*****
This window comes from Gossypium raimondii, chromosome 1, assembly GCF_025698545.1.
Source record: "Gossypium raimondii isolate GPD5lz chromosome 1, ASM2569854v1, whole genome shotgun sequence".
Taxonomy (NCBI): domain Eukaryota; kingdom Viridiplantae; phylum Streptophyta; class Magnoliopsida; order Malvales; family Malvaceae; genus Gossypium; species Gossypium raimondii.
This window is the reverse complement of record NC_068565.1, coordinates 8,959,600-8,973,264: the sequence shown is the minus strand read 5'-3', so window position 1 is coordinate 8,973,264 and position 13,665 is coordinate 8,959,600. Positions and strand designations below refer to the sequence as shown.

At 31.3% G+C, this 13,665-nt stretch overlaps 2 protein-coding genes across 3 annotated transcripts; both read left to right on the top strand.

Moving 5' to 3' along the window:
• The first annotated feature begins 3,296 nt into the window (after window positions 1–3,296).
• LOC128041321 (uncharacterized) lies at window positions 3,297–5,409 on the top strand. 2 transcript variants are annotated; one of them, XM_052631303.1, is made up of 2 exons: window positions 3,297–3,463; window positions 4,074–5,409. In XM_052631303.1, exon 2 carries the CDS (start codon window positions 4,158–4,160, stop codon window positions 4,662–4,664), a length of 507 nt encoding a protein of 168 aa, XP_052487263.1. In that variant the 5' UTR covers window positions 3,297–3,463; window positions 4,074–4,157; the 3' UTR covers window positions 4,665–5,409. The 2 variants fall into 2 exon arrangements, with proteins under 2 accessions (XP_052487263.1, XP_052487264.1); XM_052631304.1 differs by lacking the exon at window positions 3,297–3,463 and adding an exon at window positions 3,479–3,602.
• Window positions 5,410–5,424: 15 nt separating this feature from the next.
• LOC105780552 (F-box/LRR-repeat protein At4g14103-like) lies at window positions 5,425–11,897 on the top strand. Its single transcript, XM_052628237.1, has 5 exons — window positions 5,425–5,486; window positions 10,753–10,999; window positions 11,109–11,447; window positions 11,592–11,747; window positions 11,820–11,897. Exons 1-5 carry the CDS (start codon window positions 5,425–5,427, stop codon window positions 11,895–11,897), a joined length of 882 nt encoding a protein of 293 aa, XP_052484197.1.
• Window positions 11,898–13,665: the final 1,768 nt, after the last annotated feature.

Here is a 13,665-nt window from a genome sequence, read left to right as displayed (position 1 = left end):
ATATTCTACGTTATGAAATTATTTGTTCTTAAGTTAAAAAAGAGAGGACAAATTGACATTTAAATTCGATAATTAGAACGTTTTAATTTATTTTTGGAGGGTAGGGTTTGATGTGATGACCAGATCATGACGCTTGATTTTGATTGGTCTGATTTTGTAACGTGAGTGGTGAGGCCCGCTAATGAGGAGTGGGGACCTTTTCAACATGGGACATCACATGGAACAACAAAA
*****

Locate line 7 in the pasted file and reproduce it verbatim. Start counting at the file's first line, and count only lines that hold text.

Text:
• The first annotated feature begins 3,296 nt into the window (after window positions 1–3,296).